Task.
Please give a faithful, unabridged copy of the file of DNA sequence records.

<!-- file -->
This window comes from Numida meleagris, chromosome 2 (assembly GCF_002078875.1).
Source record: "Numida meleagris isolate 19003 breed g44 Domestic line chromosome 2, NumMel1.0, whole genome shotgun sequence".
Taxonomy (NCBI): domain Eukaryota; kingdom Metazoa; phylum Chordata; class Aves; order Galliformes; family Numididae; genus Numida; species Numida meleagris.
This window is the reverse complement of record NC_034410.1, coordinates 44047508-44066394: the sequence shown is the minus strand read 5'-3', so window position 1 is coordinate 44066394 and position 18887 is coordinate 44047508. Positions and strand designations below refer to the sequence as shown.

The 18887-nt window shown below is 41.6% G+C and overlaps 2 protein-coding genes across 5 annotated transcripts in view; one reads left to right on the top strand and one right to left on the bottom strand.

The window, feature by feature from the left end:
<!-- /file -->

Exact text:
This window comes from Numida meleagris, chromosome 2 (assembly GCF_002078875.1).
Source record: "Numida meleagris isolate 19003 breed g44 Domestic line chromosome 2, NumMel1.0, whole genome shotgun sequence".
Taxonomy (NCBI): domain Eukaryota; kingdom Metazoa; phylum Chordata; class Aves; order Galliformes; family Numididae; genus Numida; species Numida meleagris.
This window is the reverse complement of record NC_034410.1, coordinates 44047508-44066394: the sequence shown is the minus strand read 5'-3', so window position 1 is coordinate 44066394 and position 18887 is coordinate 44047508. Positions and strand designations below refer to the sequence as shown.

The 18887-nt window shown below is 41.6% G+C and overlaps 2 protein-coding genes across 5 annotated transcripts in view; one reads left to right on the top strand and one right to left on the bottom strand.

The window, feature by feature from the left end: